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Thin-Film Photovoltaics Technology

You've seen the headlines: "Global Energy Demand Expected to Soar by 2030." "Escalating Oil Prices Threaten Economic Recovery." According to the US Department of Energy, the demand for energy in the United States alone will swell by 32% by the year 20201, and the Energy Information Administration projects a 44% increase in world oil consumption by 20302. Solar power -- the clean, renewable energy source of the future -- is becoming more and more crucial to our economic and environmental welfare.

There are actually two major technology groups working on solar energy: silicon crystalline technology, and thin film technology. Since the 1980s, stunning breakthroughs in thin-film photovoltaic technology have made clean, light-generated electricity more feasible and economical. Many people believe that thin-film technologies might ultimately be the most cost-effective method to bring solar energy to the world on a large scale. As many companies rapidly introduce new technologies to harness solar power, tracking developments -- let alone understanding them -- can be daunting. Semitracks' 1-day Thin Film Photovoltaics Technology course analyzes and distills the most important aspects of this complex technology.

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Refund Policy

If a course is canceled, refunds are limited to course registration fees. Registration within 21 days of the course is subject to $100 surcharge.

What Will I Learn By Taking This Class?

The course covers thin-film photovoltaics technology and fabrication processes through seven major topic areas:

  1. The Need for Solar Energy. Participants learn about the economics, advantages, and limitations of photovoltaics.
  2. Design Consideration. Participants will learn how photovoltaic systems are developed and implemented, and how thin-film technologies might provide an economical solution.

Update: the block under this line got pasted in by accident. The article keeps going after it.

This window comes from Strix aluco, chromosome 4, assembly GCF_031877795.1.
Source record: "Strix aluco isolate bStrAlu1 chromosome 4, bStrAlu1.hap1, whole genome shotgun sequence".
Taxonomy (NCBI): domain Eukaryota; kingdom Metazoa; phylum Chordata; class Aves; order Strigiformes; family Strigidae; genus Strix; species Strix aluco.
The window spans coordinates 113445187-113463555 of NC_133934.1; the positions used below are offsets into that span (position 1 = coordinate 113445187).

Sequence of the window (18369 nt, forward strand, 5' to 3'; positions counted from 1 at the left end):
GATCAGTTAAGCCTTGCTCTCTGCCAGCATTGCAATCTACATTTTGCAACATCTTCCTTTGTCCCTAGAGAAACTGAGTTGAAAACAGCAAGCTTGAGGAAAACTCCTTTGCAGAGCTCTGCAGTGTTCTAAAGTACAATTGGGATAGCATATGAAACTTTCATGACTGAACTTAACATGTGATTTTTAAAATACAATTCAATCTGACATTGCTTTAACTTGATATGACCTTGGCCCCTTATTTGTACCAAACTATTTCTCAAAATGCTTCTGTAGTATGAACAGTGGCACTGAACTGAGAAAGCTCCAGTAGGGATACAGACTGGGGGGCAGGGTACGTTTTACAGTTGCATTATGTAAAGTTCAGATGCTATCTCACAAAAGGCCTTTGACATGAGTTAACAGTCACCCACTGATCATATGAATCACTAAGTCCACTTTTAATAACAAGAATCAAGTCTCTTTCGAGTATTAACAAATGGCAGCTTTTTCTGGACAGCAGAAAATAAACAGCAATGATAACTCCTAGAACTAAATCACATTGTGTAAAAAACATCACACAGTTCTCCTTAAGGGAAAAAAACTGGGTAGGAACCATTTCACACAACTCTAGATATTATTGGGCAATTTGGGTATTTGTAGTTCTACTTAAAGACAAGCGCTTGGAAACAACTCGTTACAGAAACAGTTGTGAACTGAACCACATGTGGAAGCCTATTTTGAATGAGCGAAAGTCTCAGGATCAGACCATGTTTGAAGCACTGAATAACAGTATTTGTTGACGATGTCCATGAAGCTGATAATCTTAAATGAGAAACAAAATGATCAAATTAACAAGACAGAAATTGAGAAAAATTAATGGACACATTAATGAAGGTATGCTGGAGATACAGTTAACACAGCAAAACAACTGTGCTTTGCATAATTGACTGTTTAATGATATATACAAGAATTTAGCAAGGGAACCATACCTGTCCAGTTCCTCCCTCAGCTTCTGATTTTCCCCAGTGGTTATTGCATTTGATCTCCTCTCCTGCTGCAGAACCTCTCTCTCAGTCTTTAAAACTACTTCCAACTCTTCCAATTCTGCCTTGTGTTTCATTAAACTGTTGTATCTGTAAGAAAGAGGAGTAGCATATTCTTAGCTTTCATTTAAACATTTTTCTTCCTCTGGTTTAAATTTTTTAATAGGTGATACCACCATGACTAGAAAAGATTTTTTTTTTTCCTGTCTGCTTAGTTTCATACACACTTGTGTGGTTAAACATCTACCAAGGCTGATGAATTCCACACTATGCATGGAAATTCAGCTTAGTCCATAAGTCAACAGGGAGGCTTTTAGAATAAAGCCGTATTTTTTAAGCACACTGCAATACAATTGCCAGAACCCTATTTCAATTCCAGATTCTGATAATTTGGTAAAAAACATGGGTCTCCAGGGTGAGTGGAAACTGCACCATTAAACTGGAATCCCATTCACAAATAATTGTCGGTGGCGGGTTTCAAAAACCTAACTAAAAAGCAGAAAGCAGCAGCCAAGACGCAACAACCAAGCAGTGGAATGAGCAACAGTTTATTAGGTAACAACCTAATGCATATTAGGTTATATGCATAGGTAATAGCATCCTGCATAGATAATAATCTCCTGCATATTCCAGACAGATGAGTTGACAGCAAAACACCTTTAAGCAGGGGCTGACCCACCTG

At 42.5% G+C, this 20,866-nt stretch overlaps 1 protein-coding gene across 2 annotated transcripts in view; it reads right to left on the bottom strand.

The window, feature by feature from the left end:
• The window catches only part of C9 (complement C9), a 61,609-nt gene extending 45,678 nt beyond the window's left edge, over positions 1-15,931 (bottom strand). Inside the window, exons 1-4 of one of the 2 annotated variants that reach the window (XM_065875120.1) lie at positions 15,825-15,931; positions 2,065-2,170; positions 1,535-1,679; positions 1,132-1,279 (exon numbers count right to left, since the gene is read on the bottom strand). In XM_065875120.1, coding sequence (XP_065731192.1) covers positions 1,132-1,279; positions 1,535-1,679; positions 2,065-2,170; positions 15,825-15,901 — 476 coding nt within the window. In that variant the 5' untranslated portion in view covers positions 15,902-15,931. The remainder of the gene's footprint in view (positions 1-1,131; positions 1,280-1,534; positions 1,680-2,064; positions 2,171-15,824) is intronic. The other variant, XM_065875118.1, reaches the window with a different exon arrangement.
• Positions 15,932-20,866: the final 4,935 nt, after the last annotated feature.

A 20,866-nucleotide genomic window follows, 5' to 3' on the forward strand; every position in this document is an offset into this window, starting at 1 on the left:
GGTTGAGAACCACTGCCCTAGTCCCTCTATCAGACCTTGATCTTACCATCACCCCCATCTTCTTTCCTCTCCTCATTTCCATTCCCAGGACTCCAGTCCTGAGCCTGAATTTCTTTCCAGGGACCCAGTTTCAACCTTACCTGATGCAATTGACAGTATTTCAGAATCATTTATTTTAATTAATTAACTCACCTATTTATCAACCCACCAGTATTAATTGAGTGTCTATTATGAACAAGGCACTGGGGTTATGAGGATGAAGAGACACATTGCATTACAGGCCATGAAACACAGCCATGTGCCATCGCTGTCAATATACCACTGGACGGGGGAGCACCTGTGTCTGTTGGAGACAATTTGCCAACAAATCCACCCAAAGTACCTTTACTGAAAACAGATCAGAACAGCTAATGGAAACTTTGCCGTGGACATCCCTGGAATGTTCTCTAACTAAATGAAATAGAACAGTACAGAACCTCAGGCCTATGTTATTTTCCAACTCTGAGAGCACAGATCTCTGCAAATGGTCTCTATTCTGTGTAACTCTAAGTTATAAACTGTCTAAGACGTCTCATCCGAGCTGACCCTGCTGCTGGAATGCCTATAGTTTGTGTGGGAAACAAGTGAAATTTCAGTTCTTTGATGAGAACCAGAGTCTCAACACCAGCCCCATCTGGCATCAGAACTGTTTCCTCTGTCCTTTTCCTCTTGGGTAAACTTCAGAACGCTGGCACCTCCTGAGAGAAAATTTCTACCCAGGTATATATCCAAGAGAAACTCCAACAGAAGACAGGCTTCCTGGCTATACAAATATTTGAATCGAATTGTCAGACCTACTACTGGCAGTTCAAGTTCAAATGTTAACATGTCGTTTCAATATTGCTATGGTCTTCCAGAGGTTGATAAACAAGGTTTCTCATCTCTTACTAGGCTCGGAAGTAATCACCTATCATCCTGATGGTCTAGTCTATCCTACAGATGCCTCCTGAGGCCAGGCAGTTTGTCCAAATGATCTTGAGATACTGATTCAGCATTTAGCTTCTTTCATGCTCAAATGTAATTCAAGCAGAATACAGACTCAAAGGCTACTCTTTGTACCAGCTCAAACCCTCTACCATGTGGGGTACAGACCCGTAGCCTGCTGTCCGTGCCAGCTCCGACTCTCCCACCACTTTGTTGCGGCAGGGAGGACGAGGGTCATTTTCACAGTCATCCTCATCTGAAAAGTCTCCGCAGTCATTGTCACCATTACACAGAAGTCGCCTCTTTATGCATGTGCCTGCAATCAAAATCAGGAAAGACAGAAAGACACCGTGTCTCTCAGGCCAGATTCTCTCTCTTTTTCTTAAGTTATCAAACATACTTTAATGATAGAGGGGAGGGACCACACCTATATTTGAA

3. Thin Film Device Properties. Participants learn about homo and heterojunctions. They will also learn about quantum efficiencies and develop an equivalent circuit for a solar cell. This will help explain the efficiency and losses that occur.
  4. PV Characteristics. Participants learn about scaling PV systems. They will also learn about the challenges associated with power delivery and energy storage.
  5. Thin-Film Cell Technologies. Participants will learn about the major thin-film technology groups, including: amorphous silicon, cadmium indium gallium selenide (CIGS), cadmium telluride, and other more exotic materials.
  6. Cell Fabrication. Participants learn how solar cells are manufactured. The instructor discusses both baseline manufacturing and advanced manufacturing processes.
  7. Reliability. Participants will learn about the various degradation and failure mechanisms associated with thin film technologies, as well as packaging-related problems.

The courses are necessary for every manager, engineer, and technician entering the photovoltaic field, whether they are working directly for a photovoltaic manufacturer or system integrator or selling to PV manufacturers.